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IN THE SUPREME COURT OF IOWA No. 17–1701 Filed March 6, 2020 STATE OF IOWA, Appellee, vs. STEVE W. FORDYCE II, Appellant. On review from the Iowa Court of Appeals. Appeal from the Iowa District Court for Black Hawk County, David P. Odekirk Judge. The defendant seeks further review of a court of appeals decision affirming his conviction for voluntary manslaughter. DECISION OF COURT OF APPEALS VACATED IN PART AND AFFIRMED IN PART; DISTRICT COURT JUDGMENT AFFIRMED. Christopher A. Kragnes Sr., Des Moines, for appellant. Thomas J. Miller, Attorney General, Israel J. Kodiaga and Linda J. Hines, Assistant Attorneys General, and Brian Williams, County Attorney, and Brad Walz, Assistant County Attorney, for appellee. 2 CHRISTENSEN, Chief Justice. Under Iowa law, a person is justified in the use of reasonable force, including deadly force, if that person reasonably believes the force used was necessary to defend himself or another from any imminent use of unlawful force. See Iowa Code § 704.1, .3(2015). The question presented is whether the State proved beyond a reasonable doubt that the defendant was not justified in his use of deadly force. In 2015, the defendant shot and killed his sister’s neighbor. The defendant alleged he was justified in his use of deadly force pursuant to Iowa Code section 704.3. After a jury-waived trial, the district court convicted the defendant of voluntary manslaughter. It determined the State proved beyond a reasonable doubt the defendant was not justified in his use of deadly force. Unfortunately, eleven months elapsed between submission of the defendant’s case and entry of the district court’s verdict. The defendant appealed, and we transferred the case to the court of appeals. Upon its review, the court of appeals determined substantial evidence proved the defendant was not justified in his use of deadly force. The court of appeals also rejected the defendant’s due process and equal protection claims. We granted the defendant’s application for further review. On our review, we agree with the court of appeals that substantial evidence proved the defendant was not justified in his use of deadly force. However, we disagree with the court of appeals’ reasoning. Viewing the evidence in a light most favorable to the State, we conclude the defendant continued the incident which resulted in death. Regarding the defendant’s due process and equal protection claims, we affirm the decision of the court of appeals on those issues. Accordingly, the decision of the court of appeals is 3 vacated in part and affirmed in part; we affirm the judgment of the district court. I. Background Facts and Proceedings. Substantial evidence in the record supports the following facts. On an early summer evening in August 2015, Steven Fordyce and his two sixyear-old children visited his sister, Nikki, who lived in Waterloo. Nikki’s house faced West First Street. Her neighbor, Samantha Harrington, owned abutting property. Samantha’s house faced Locust Street, and a fence partially divided the two properties. Fordyce parked his red truck in Nikki’s driveway, which was located near the abutting properties. Around 7:00 p.m., Samantha’s husband, Donald Harrington, walked over to her house. Although married, Donald did not live at the Locust Street property. While on Samantha’s front porch, Donald noticed the red truck parked in Nikki’s driveway. He asked Samantha about the truck, and she informed him it belonged to Nikki’s brother. At some point in the evening, Donald noticed Fordyce’s children throw garbage over the property-line fence. Visibly shaken and upset, Donald conveyed this information to Samantha. She changed the subject of the conversation and moved the couple toward two chairs arranged on her porch. Samantha and Donald remained seated on her porch. Later, Fordyce backed his truck out of Nikki’s driveway. As he did this, Donald “flipped the bird” at Fordyce. Samantha’s house. Fordyce stopped his truck in front of He made a questioning gesture from the truck in response to Donald’s action. Donald descended from the porch, approached Fordyce’s truck, and attempted to open the truck door. Fordyce had a handgun on his person while in the truck, which he had a lawful permit to carry. He did not display or point the handgun at Donald, who was unsuccessful in opening the truck door because it was locked. 4 Fordyce was confused by Donald’s hostility, but he understood it had something to do with his children’s fruit snack wrappers being thrown over the property-line fence. Through the door of Fordyce’s truck, Donald said something to the effect of “Come on. You want to go?” Fordyce drove away before Donald could walk around to the back of the truck. At this point, the district court found that Donald initiated this encounter and was the aggressor. Donald returned to Samantha’s porch. Samantha feared there would be more trouble, and she instructed Donald to call his brother. She flagged down her children’s friends and told them to find her boys because she thought “there’s gonna be some shit going on.” She suspected Fordyce was “gonna go get Nikki and them,” which would further escalate the already contentious environment. Meanwhile, Fordyce drove up the street and completed a U-turn, returning to Nikki’s house. Nikki and her son’s girlfriend, Katia, were seated on Nikki’s porch. Fordyce drove his truck onto Nikki’s front lawn, parked, and from his rolled-down window explained that Donald “went nuts” and cautioned about potential “drama” with her neighbors. Nikki and Katia then ran next door to confront Samantha and Donald. Fordyce instructed his children to remain in his truck while he followed Nikki and Katia. Samantha and Donald were sitting on the porch when Nikki, Katia, and Fordyce approached Samantha’s house. Fordyce was trailing behind Nikki and Katia. Samantha got up to confront Nikki and Katia at the bottom of the porch steps while Fordyce stood back near Samantha’s property line and observed. Donald did not appear concerned with the women’s arguing until he noticed Fordyce standing near Samantha’s property line. Donald then quickly descended the porch to confront 5 Fordyce face-to-face. Donald was a large man, standing at approximately six feet, three inches tall and weighing about 281 pounds. Witnesses described him as overweight, pudgy, “a marshmallow man,” and not very fast moving. Samantha indicated Donald “walked like a pregnant woman. . . . like, a pregnant woman that was about ready to give birth.” As Donald approached Fordyce, Nikki announced Fordyce had a handgun and asked Donald what he was going to do now. Fordyce had his handgun in his pocket and did not brandish it prior to Donald’s advancement. Samantha then saw Donald standing approximately three feet from Fordyce who had his handgun pointed at Donald. She had not seen the handgun prior to that. Donald had his hands outstretched in the air while holding a cell phone. Donald’s prior phone call to his brother connected and recorded his agitated voice saying, “it’s over with,” “fucking kill you,” and “go ahead, go ahead.” Samantha recalled Donald saying something along the lines of “shoot me then.” According to Fordyce, Donald then charged at him, but “not like a football player that’s gonna come tackle” him. Fordyce backed up, drew his handgun, and fired three or four shots at Donald. Samantha estimates roughly four seconds passed from the time Donald left the porch to the time he was shot. The firearms-testing report determined one of the shots that struck Donald was fired at some distance greater than two feet but less than four feet. Another shot was fired with the muzzle of the handgun at some distance of three feet away or greater. Donald remained standing for the first two shots but fell to the ground after being hit the third time. Fordyce walked back to his truck, placed his handgun in the glove box, and told his children to get inside Nikki’s house. He locked the truck and waited for law enforcement to arrive. It is undisputed Fordyce shot Donald to death. 6 The State charged Fordyce with the first-degree murder of Donald in violation of Iowa Code section 707.2(1)(a). Fordyce entered a plea of not guilty, filed notice of self-defense, and waived his right to a jury trial. The nonjury trial commenced on August 2, 2016, and after a weeklong recess, concluded on August 19. Fordyce moved for a judgment of acquittal at the close of the State’s case, but the district court elected to reserve its ruling. The case was submitted to the district court on September 29. Before the district court issued its ruling, the Iowa legislature rewrote Iowa Code section 704.1 to include a new “stand your ground” provision. Fordyce filed a motion on August 23, 2017, asking the district court to apply the new provision. He argued because a final verdict had not been rendered, the district court was required to apply Iowa Code section 704.1 as amended. On August 29—eleven months after submission of the case—the district court entered its verdict. The district court determined the standyour-ground provision did not require retroactive application and declined to apply Iowa Code section 704.1 as amended. The district court found the State proved beyond a reasonable doubt that Fordyce was not justified in his use of deadly force against Donald. First, regarding self-defense, the district court found Fordyce continued the incident with Donald and found Fordyce could have pursued an alternative course of action by retreating. Second, the district court found Fordyce was not justified in his use of deadly force to defend another because Nikki and Katia were initiating a further escalation of tensions between Donald and Samantha in addition to continuing the incident set in motion by Donald. Fordyce was acquitted of first- and second-degree murder. However, the district court found Fordyce guilty of the lesser included offense of voluntary manslaughter. Fordyce filed a combined motion for new trial and motion 7 in arrest of judgment, arguing the verdict was contrary to the weight of the evidence and that the State failed to prove beyond a reasonable doubt he did not act in self-defense. The district court denied Fordyce’s motion and sentenced him to an indeterminate term of confinement not to exceed ten years. Fordyce appealed the denial of his posttrial motion as well as his judgment and sentence. On direct appeal, he argued the State presented insufficient evidence to disprove his self-defense and defense of another beyond a reasonable doubt, the district court violated his due process and equal protection rights by not applying the stand-your-ground provision, and his due process rights were violated by the length of time between his trial and entry of the district court’s verdict. We transferred the case to the court of appeals. The court of appeals affirmed Fordyce’s conviction for voluntary manslaughter. Although the court of appeals determined Fordyce did not continue the incident with Donald, it affirmed the district court’s finding that he was not justified in his self-defense because he had an alternative course of action available. Regarding whether Fordyce was justified in his use of deadly force to defend another, the court of appeals affirmed the district court’s finding that Fordyce was not justified because he knew Nikki and Katia chose to start or continue the incident between Donald and himself. Next, the court of appeals determined the district court correctly refused to apply the 2017 stand-your-ground provision. Lastly, the court of appeals concluded Fordyce’s due process rights were not violated for the district court’s eleven-month delay in entering its verdict. Fordyce sought further review of the court of appeals decision. We granted his application. 8 II. Standard of Review. We have the discretion, on further review, to review any issue raised on appeal “regardless of whether a party seeks further review of that issue.” State v. Martin, 877 N.W.2d 859, 865 (Iowa 2016) (quoting State v. Bogan, 774 N.W.2d 676, 679 (Iowa 2009)). Whether the evidence was sufficient to prove beyond a reasonable doubt the defendant did not act in defense of self or another, we view the evidence in the light most favorable to the State. See State v. Thornton, 498 N.W.2d 670, 673 (Iowa 1993). This includes all legitimate inferences and presumptions fairly drawn from the evidence in the record. State v. Blair, 347 N.W.2d 416, 418–19 (Iowa 1984). We consider all of the evidence, not just the evidence supporting the verdict. Thornton, 498 N.W.2d at 673. “Furthermore, the verdict will be upheld if supported by ‘substantial’ evidence, i.e., evidence which would convince a rational trier of fact that the defendant is guilty beyond a reasonable doubt.” State v. Elam, 328 N.W.2d 314, 319 (Iowa 1982). In jury-waived cases, the findings of fact have the effect of a special verdict, see Iowa R. App. P. 6.907, and are binding on us if supported by substantial evidence, see State v. Abbas, 561 N.W.2d 72, 74 (Iowa 1997) (per curiam). III. Analysis. A. Sufficiency of the Evidence. Justification is a statutory defense permitting a person to use reasonable force, including deadly, if that person reasonably believes the force used was necessary to defend himself or another from any imminent use of unlawful force. See State v. Stallings, 541 N.W.2d 855, 857 (Iowa 1995). Fordyce asserted he acted in self-defense and in the defense of another when he shot and killed Donald. See Iowa Code §§ 704.1, .3. 9 We conclude that substantial evidence supports the district court’s finding that Fordyce was not justified in his use of deadly force to defend another. The State can prove Fordyce was not justified by showing he “knew the person he helped had started or continued the incident.” Iowa State Bar Ass’n, Iowa Criminal Jury Instruction 400.3 (2015); see State v. O’Shea, 634 N.W.2d 150, 157 & n.2 (Iowa Ct. App. 2001). Not only did Fordyce know Nikki and Katia chose to run next door and confront Samantha and Donald, he followed them right up to Samantha’s property line. Moreover, a defendant is not justified in acting in the defense of another when the defendant himself “started or continued the incident which resulted in death.” Iowa State Bar Ass’n, Iowa Criminal Jury Instruction 400.3; see O’Shea, 634 N.W.2d at 157 & n.2. As discussed below, Fordyce continued the incident which resulted in Donald’s death. We also conclude that substantial evidence supports the district court’s finding that Fordyce was not justified in his use of deadly force to defend himself. When self-defense is raised, the burden rests with the State to prove beyond a reasonable doubt that the justification did not exist. State v. Shanahan, 712 N.W.2d 121, 134 (Iowa 2006); State v. Rubino, 602 N.W.2d 558, 565 (Iowa 1999). The State can meet its burden by proving any one of the following: 1. The Defendant started or continued the incident which resulted in death; or 2. An alternative course of action was available to the Defendant; or 3. The Defendant did not believe he was in imminent danger of death or injury and the use of force was not necessary to save himself; or 4. The Defendant did not have reasonable grounds for the belief; or 5. The force used by the Defendant was unreasonable. 10 Thornton, 498 N.W.2d at 673; see Rubino, 602 N.W.2d at 565; Iowa State Bar Ass’n, Iowa Criminal Jury Instruction 400.2. The district court determined the State proved beyond a reasonable doubt that Fordyce was not acting in self-defense when he shot and killed Donald because he continued the incident with Donald. That verdict is binding on this court, and we will uphold it unless the record lacks substantial evidence to support such a finding. Abbas, 561 N.W.2d at 74; Thornton, 498 N.W.2d at 673. Fordyce contends the State’s evidence was insufficient to disprove his self-defense beyond a reasonable doubt. We must view the evidence in the light most favorable to the State. This deferential standard of review dictates the outcome. We conclude there was sufficient evidence to prove beyond a reasonable doubt that Fordyce did not act in self-defense. We agree with the district court’s findings of how the events unfolded on the evening of Donald’s death. To begin, Donald was the aggressor who started the incident with Fordyce. The garbage thrown over Samantha’s fence caused Donald to become agitated and irritated. He was described as “visibly shaken. He was very shaken up.” That agitation pushed Donald to confront Fordyce. He “flipped the bird” at Fordyce and then attempted to gain access to Fordyce’s truck while saying, “Come on. You want to go?” This is substantial proof that Donald started the incident which resulted in his death. Although Fordyce removed himself and his children from the confrontation with Donald when he drove away from Samantha’s house, his next actions continued the incident which resulted in Donald’s death. Instead of continuing down the road, Fordyce chose to do an immediate U-turn, return to Nikki’s house, and convey that Donald “went nuts” and that there might be “drama” with her neighbors. It is reasonable to assume 11 that Fordyce’s interaction with Donald and his warning about further drama prodded Nikki and Katia to run next door to confront Donald and Samantha. Instead of staying with his children near Nikki’s house, Fordyce exited his truck and followed Nikki and Katia back to Samantha’s house where Donald was located. Fordyce chose to place himself as close to Samantha’s property line as possible in order to interject his presence in the ensuing argument. Fordyce was well aware of the aggression Donald displayed toward him only minutes before he chose to inform Nikki and Katia in person about the potential drama. Fordyce had his cell phone in his truck’s cup holder throughout the entire course of events. He later admitted that his cell phone could have been used to call and warn his sister about Donald instead of U-turning to reinsert himself and his children. The evidence supports that Fordyce was more interested in returning to a scene of smoldering hostilities than he was in discouraging further interaction with the chaos next door. between Donald was far from over. He knew the incident This conclusion is bolstered by Donald’s reaction to Fordyce’s returning presence. While Samantha, Nikki, and Katia argued, Donald remained on Samantha’s porch seemingly unconcerned about their argument. It was only after Donald noticed Fordyce standing near Samantha’s property line that he again became agitated and upset, leading to his advancement at Fordyce. After viewing the evidence in a light most favorable to the State, we conclude the evidence could convince a rational trier of fact that Fordyce continued the incident which resulted in Donald’s death. The district court’s verdict is supported by substantial evidence. Therefore, we must uphold it. 12 B. Stand-Your-Ground Provision. During the 2017 session, the Iowa legislature rewrote Iowa Code section 704.1. See 2017 Iowa Acts ch. 69, § 37 (codified at Iowa Code § 704.1 (2018)). The most notable change is the stand-your-ground provision, which eliminates any duty to retreat before using reasonable force if a person is not engaged in illegal activity. Iowa Code § 704.1(3) (2018). Fordyce argues the district court was required to apply the stand-your-ground provision because a final verdict had not been rendered before its effective date. Given our holding that Fordyce continued the incident which resulted in Donald’s death, we need not consider whether the State proved beyond a reasonable doubt that Fordyce had an alternative course of action available. In any event, we agree with the court of appeals that the stand-your-ground provision does not require retroactive application. In State v. Williams, 929 N.W.2d 621, 637 (Iowa 2019), we determined the 2017 amendment “was a change in substantive law, and it was the legislature’s prerogative not to make that change effective until July 1 [2017].” The court of appeals is correct in noting the question is not the state of the law at the time the district court rendered its verdict, but the state of the law at the time Fordyce shot and killed Donald. See Iowa Code § 4.13(1)(a) (2015). Iowa did not have the stand-your-ground defense in effect during the 2015 shooting, and it does not apply to Fordyce’s case. C. Time Between Trial and Verdict. Eleven months elapsed between submission of Fordyce’s case and entry of the district court’s verdict finding him guilty of voluntary manslaughter. No matter the complexity of an issue before a court, judicial decisions ordinarily should be reached within sixty days after submission. State v. Kaster, 469 N.W.2d 671, 673 (Iowa 1991). To that end, we have in place a monthly reporting rule. 13 Each senior judge, district judge, district associate judge, fulltime associate juvenile judge, full-time associate probate judge, and judicial magistrate shall report monthly to the supreme court, through the office of the state court administrator, all matters taken under advisement in any case for longer than 60 days, together with an explanation of the reasons for the delay and an expected date of decision. Iowa Ct. R. 22.10(1). This rule, adopted after extensive study, “accommodates the twin demands of careful deliberation and the obvious necessity for reasonable celerity in resolving disputes.” Poole v. Hawkeye Area Cmty. Action Program, Inc., 666 N.W.2d 560, 562 (Iowa 2003) (quoting Kaster, 469 N.W.2d at 673). The system of accountability established by rule 22.10 is not lost upon this court. See In re Carstensen, 316 N.W.2d 889, 893 (Iowa 1982) (en banc). We are, in fact, “far from unconcerned about delays,” Kaster, 469 N.W.2d at 673, and “expect [the rule] to be followed,” Carstensen, 316 N.W.2d at 893. Fordyce claims the time between submission of his case and entry of the verdict violated his due process rights under both Federal and State Constitutions. More specifically, Fordyce claims he was denied a “right to a fair and speedy trial.” We reject his contentions. To begin, Fordyce waived his right to a speedy trial, and he provides us with no authority that a delay between trial and the district court’s verdict violates his due process rights. In Kaster, we considered an “incredible and inexcusable” year-long delay between the trial and the magistrate’s verdict. 469 N.W.2d at 672. Similar to the case at hand, the defendant in Kaster contended the delay was prejudicial and denied him a fair trial. Id. We determined Kaster did not suffer a loss of liberty from the postsubmission delay. Id. at 673. His concern of the evidence fading from the magistrate’s memory was valid, but given the state’s burden of proof, we could not say his trial was unfair. Id. Our holding in Kaster overruled “any intimation . . . that a speedy trial right is violated by delays 14 in trying or deciding a case which is seasonably brought to trial.” Id. We rejected as meritless Kaster’s claim that the unreasonable delay denied him a fair trial and we refused to reverse his conviction or grant a mistrial. Id. It is unfortunate that the district court’s ruling in this case was not filed within sixty days as set out in rule 22.10. The district court, at the sentencing hearing, acknowledged the delay “was a lengthy amount of time” but explained it was the great amount of time “wrestling with the application of the law in this case to the evidence that was presented” that caused it. Contrary to Fordyce’s assertions, the detail in the district court’s findings belie any claim that the delay diminished its ability to recall the evidence. See Poole, 666 N.W.2d at 562. In fact, the district court indicated the findings of fact were completed within several weeks after completion of the trial. The decision in this case was seventeen pages long, stating in detail the parties’ arguments, the relevant law, and the evidence presented. Fordyce has failed to show how this postsubmission delay translates into a violation of his due process rights. We remain hopeful that rule 22.10 will continue to drive punctual rulings. Kaster, 469 N.W.2d at 673. IV. Conclusion. Viewing the evidence in a light most favorable to the State, we conclude the district court correctly determined Fordyce was not justified in his use of deadly force because he continued the incident which resulted in Donald’s death. Pursuant to our decision in Williams, the 2017 amendment does not apply to Fordyce’s 2015 shooting. Lastly, although we are concerned with the eleven-month delay in the district court’s verdict, Fordyce has not shown how the postsubmission delay translates 15 into a violation of his due process rights under the Federal and State Constitutions. DECISION OF COURT OF APPEALS VACATED IN PART AND AFFIRMED IN PART; DISTRICT COURT JUDGMENT AFFIRMED. All justices concur except Oxley, J., who takes no part.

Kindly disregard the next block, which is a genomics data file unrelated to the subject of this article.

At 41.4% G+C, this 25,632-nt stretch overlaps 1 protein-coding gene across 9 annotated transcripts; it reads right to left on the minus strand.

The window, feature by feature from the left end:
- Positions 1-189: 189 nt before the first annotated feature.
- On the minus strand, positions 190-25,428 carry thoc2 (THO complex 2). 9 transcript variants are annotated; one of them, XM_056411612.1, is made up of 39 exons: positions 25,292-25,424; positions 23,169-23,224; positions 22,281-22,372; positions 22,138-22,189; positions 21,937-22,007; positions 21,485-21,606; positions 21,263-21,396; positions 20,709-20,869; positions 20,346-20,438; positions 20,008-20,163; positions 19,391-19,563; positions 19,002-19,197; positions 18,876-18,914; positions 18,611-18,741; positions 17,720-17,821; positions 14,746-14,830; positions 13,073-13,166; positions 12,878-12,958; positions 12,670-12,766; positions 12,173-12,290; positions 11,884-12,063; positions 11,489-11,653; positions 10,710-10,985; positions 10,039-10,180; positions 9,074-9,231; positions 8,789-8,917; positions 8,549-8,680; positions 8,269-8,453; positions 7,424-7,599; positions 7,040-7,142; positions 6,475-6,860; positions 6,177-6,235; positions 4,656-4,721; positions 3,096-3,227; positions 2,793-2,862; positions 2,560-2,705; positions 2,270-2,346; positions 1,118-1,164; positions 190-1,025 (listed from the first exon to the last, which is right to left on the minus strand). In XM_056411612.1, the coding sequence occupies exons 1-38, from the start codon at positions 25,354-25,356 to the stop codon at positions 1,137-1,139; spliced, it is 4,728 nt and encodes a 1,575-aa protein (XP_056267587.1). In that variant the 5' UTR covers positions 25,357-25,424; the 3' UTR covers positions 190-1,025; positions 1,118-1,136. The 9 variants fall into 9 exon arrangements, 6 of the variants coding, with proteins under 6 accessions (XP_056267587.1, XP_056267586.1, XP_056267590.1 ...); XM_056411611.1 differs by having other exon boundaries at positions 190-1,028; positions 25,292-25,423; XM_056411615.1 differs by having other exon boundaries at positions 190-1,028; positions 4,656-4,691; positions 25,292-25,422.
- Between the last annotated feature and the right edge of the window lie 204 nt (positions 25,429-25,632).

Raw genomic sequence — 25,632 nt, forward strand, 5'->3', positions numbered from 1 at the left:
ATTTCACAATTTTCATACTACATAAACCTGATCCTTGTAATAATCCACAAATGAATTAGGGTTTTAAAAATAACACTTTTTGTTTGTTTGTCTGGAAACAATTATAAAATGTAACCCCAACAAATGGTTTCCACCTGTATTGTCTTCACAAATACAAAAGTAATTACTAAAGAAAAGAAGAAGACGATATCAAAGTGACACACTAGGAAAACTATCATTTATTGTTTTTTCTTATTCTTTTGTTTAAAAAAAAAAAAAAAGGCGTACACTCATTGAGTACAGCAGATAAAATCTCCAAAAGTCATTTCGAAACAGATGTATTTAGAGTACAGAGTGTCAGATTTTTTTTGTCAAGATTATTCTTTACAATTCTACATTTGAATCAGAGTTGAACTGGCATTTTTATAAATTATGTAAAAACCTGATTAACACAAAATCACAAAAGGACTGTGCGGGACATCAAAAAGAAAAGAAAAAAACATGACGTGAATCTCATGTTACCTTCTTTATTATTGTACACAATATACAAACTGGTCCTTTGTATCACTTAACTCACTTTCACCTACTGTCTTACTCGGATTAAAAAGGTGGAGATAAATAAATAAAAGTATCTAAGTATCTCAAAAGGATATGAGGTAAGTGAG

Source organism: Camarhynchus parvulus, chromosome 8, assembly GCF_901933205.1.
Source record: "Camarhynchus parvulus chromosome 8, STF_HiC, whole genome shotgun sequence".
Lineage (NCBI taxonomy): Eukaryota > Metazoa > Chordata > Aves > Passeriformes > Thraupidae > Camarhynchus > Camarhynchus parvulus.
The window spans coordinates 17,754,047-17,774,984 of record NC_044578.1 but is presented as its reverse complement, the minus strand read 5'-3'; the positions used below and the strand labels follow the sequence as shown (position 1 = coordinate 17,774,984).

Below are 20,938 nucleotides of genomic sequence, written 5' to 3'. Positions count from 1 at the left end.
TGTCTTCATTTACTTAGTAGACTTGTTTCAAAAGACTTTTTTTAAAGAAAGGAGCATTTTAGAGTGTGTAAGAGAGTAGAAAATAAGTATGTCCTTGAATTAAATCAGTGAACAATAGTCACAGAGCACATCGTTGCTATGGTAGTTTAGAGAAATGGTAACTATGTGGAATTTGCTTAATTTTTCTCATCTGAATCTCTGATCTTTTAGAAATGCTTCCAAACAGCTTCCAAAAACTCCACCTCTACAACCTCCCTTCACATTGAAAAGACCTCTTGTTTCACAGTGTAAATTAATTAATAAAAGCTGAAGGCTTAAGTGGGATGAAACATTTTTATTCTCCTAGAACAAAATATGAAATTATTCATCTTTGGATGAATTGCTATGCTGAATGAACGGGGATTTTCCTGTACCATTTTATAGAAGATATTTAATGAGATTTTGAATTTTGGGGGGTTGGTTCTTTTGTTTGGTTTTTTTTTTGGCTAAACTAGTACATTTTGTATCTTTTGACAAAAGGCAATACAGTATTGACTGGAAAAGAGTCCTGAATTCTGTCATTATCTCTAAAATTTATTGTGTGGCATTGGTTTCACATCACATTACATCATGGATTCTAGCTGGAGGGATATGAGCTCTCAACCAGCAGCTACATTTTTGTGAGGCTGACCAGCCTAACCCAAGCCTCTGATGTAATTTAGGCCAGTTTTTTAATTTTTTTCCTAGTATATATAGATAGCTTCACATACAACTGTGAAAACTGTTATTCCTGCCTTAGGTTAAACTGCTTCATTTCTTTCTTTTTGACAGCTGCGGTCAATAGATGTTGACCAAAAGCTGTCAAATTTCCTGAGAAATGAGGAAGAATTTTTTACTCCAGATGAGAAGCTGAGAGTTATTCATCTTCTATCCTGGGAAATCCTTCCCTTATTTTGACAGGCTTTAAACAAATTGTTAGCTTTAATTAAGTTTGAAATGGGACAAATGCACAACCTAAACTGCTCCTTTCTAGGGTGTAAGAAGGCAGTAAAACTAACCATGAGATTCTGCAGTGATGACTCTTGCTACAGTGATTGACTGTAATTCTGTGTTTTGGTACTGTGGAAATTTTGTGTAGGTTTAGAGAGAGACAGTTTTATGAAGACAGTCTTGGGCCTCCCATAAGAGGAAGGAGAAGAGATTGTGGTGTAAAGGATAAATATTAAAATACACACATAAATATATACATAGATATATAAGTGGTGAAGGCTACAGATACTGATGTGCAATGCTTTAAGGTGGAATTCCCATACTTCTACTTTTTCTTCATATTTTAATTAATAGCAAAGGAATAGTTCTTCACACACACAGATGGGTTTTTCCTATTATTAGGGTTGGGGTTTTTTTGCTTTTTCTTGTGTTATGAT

Primary Holding
The Supreme Court vacated in part the decision of the court of appeals affirming Defendant's conviction of voluntary manslaughter, holding that the court of appeals correctly found that the district court correctly determined that Defendant was not justified in his use of deadly force because he continued the incident which resulted in the victim's death.